I transferred property out of my name. Should I wait to file for bankruptcy?

If you transferred property out of your name, delaying your bankruptcy filing might avoid some problems.


I transferred property out of my name, and now I am wondering if now is a good time to file. Should I wait to file bankruptcy?


If you transferred any property out of your name prior to filing for bankruptcy, the bankruptcy trustee may be able to avoid the transfer and get the property back for the benefit of your creditors. If you intended to defraud your creditors by making the transfer, the court may deny your bankruptcy discharge altogether.

What happens when you transfer property prior to filing for bankruptcy depend on:

  • whether you intended to commit fraud,
  • whether you sold or transferred the property for less than its value, and
  • when the transfer occurred.

Intentionally Committing Fraud Can Cost You Your Discharge

If the bankruptcy trustee discovers that you transferred property out of your name within one year of your bankruptcy filing with the intention of defrauding, hindering, or delaying your creditors, he or she has grounds to object to your bankruptcy discharge. The trustee also has grounds to object if you destroyed, harmed, or hid your assets. As a result, it is never a good idea to transfer or conceal property in an attempt to defraud your creditors before filing for bankruptcy.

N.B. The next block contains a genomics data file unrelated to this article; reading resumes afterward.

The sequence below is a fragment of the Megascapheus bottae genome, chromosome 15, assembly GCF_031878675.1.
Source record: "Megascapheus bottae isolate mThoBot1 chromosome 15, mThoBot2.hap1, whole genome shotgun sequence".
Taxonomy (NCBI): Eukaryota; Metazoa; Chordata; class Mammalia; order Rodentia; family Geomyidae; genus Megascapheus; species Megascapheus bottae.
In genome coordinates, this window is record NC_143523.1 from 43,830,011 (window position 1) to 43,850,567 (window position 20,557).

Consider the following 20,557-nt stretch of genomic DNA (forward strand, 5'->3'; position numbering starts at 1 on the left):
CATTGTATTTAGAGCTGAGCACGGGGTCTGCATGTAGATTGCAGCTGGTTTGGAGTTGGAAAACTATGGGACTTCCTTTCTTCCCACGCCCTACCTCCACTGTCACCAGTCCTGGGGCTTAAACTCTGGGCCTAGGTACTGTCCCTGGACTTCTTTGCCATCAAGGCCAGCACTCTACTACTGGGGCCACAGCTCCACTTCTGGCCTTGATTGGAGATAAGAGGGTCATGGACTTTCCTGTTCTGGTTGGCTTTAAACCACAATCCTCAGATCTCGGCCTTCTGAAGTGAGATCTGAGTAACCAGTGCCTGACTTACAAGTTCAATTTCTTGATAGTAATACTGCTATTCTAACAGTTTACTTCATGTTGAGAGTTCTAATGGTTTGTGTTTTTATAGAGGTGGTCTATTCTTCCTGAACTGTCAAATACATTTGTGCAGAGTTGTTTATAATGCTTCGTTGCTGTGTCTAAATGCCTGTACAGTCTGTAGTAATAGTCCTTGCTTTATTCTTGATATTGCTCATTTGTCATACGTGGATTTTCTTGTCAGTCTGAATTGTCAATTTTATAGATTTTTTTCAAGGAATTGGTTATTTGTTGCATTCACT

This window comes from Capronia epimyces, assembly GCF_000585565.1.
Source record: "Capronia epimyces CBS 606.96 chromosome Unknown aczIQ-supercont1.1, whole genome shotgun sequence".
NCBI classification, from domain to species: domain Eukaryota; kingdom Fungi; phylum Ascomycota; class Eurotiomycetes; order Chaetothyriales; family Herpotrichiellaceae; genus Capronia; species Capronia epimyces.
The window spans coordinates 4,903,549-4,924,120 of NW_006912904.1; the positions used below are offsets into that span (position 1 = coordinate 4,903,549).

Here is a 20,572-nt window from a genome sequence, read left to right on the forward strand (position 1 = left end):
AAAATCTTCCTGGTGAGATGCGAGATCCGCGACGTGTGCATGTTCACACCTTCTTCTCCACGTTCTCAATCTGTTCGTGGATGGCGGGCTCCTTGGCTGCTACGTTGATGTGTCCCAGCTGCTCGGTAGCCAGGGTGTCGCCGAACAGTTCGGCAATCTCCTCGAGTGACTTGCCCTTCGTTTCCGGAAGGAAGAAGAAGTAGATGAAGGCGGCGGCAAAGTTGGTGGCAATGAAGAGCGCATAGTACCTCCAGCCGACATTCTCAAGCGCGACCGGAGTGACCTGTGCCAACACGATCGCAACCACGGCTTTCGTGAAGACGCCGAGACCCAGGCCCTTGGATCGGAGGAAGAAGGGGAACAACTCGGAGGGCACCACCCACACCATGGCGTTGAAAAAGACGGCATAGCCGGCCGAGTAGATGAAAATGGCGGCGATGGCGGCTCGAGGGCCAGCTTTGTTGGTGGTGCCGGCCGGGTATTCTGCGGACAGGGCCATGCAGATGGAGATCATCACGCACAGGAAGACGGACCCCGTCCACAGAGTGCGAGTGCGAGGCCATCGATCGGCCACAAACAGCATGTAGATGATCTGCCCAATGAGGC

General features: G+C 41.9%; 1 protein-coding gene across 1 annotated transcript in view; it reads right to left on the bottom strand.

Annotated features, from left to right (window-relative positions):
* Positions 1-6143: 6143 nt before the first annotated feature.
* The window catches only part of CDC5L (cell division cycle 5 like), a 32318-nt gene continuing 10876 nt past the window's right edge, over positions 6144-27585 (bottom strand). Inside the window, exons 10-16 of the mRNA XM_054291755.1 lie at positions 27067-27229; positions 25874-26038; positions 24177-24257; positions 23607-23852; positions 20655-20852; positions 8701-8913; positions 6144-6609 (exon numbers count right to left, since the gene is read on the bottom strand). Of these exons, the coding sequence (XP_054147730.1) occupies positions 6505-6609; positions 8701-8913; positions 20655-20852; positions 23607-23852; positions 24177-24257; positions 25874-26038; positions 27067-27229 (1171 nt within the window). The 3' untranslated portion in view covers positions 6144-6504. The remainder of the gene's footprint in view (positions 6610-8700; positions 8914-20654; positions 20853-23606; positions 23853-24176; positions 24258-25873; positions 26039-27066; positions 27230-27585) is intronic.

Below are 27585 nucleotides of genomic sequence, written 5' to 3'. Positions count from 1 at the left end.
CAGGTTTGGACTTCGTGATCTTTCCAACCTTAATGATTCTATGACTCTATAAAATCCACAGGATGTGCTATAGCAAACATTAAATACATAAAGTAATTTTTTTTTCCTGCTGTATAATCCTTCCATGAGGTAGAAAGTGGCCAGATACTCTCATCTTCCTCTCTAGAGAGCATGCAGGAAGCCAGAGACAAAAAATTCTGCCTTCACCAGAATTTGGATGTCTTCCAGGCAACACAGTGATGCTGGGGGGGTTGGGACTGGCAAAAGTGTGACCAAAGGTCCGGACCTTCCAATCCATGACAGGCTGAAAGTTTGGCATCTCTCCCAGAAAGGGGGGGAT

(Learn more about what the bankruptcy trustee does in your case.)

The Bankruptcy Trustee Has the Power to Avoid Certain Transfers

Even if the bankruptcy trustee can’t object to your discharge on the above grounds, he or she may be able to recover an asset you transferred out of your name if:

  • the transfer was within two years of your bankruptcy filing or within the time allowed for setting aside a fraudulent transfer under state law, whichever is longer, and
  • you transferred the property with intent to defraud, delay, hinder your creditors (actual fraud), or
  • you transferred the property for less than what it was worth while you were insolvent or intended to incur more debt than you are able to pay back (constructive fraud).

This means that even if you transferred the property more than one year prior to your bankruptcy, under the above circumstances, a Chapter 7 trustee could still get the property back, liquidate it (if it is not exempt), and distribute the proceeds to your creditors. However, keep in mind that if you transferred an asset with no equity or if you can exempt it in your bankruptcy, the trustee will normally not seek to avoid the transfer.

Delaying Your Bankruptcy Can Protect Your Transfer

If you made a transfer that may put you in danger of losing your discharge or allowing the trustee to get the property back, consider delaying your bankruptcy long enough to protect yourself from these negative consequences. However, remember that no matter how long you intend to delay filing, committing bankruptcy fraud is a serious offense that can land you in a lot of trouble and may result in criminal prosecution.

For more articles on when to file your bankruptcy petition, see Timing Your Bankruptcy Filing.

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